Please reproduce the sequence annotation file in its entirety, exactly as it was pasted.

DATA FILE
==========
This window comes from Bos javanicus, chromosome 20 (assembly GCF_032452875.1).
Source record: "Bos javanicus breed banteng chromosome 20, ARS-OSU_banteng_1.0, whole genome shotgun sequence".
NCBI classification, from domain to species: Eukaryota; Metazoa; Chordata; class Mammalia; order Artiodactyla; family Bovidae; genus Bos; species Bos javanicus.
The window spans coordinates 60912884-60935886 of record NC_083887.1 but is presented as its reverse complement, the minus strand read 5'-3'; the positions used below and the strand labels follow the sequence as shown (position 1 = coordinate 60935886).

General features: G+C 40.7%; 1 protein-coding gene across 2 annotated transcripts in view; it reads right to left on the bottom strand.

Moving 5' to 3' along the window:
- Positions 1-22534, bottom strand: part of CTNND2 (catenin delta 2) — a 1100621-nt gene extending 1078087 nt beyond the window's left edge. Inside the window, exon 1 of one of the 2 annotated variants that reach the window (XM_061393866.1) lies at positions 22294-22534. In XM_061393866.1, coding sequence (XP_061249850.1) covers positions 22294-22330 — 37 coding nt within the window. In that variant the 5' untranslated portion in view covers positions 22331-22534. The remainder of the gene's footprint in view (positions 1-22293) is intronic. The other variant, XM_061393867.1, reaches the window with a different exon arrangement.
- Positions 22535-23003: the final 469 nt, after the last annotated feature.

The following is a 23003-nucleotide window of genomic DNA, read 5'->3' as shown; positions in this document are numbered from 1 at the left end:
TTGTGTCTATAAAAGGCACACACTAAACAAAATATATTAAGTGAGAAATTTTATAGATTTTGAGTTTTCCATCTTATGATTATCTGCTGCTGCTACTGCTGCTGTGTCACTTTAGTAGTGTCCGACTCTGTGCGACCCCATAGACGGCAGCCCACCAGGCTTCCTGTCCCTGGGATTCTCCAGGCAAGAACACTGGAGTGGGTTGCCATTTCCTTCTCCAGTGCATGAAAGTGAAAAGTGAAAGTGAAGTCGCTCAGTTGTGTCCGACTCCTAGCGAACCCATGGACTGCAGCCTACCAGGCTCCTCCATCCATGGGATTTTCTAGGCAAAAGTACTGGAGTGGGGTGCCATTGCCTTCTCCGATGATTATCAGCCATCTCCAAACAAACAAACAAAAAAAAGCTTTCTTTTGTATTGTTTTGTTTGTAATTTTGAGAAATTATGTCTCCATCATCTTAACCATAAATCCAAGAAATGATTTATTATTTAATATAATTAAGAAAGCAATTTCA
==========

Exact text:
This window comes from Bos javanicus, chromosome 20 (assembly GCF_032452875.1).
Source record: "Bos javanicus breed banteng chromosome 20, ARS-OSU_banteng_1.0, whole genome shotgun sequence".
NCBI classification, from domain to species: Eukaryota; Metazoa; Chordata; class Mammalia; order Artiodactyla; family Bovidae; genus Bos; species Bos javanicus.
The window spans coordinates 60912884-60935886 of record NC_083887.1 but is presented as its reverse complement, the minus strand read 5'-3'; the positions used below and the strand labels follow the sequence as shown (position 1 = coordinate 60935886).

General features: G+C 40.7%; 1 protein-coding gene across 2 annotated transcripts in view; it reads right to left on the bottom strand.

Moving 5' to 3' along the window:
- Positions 1-22534, bottom strand: part of CTNND2 (catenin delta 2) — a 1100621-nt gene extending 1078087 nt beyond the window's left edge. Inside the window, exon 1 of one of the 2 annotated variants that reach the window (XM_061393866.1) lies at positions 22294-22534. In XM_061393866.1, coding sequence (XP_061249850.1) covers positions 22294-22330 — 37 coding nt within the window. In that variant the 5' untranslated portion in view covers positions 22331-22534. The remainder of the gene's footprint in view (positions 1-22293) is intronic. The other variant, XM_061393867.1, reaches the window with a different exon arrangement.
- Positions 22535-23003: the final 469 nt, after the last annotated feature.

The following is a 23003-nucleotide window of genomic DNA, read 5'->3' as shown; positions in this document are numbered from 1 at the left end:
TTGTGTCTATAAAAGGCACACACTAAACAAAATATATTAAGTGAGAAATTTTATAGATTTTGAGTTTTCCATCTTATGATTATCTGCTGCTGCTACTGCTGCTGTGTCACTTTAGTAGTGTCCGACTCTGTGCGACCCCATAGACGGCAGCCCACCAGGCTTCCTGTCCCTGGGATTCTCCAGGCAAGAACACTGGAGTGGGTTGCCATTTCCTTCTCCAGTGCATGAAAGTGAAAAGTGAAAGTGAAGTCGCTCAGTTGTGTCCGACTCCTAGCGAACCCATGGACTGCAGCCTACCAGGCTCCTCCATCCATGGGATTTTCTAGGCAAAAGTACTGGAGTGGGGTGCCATTGCCTTCTCCGATGATTATCAGCCATCTCCAAACAAACAAACAAAAAAAAGCTTTCTTTTGTATTGTTTTGTTTGTAATTTTGAGAAATTATGTCTCCATCATCTTAACCATAAATCCAAGAAATGATTTATTATTTAATATAATTAAGAAAGCAATTTCA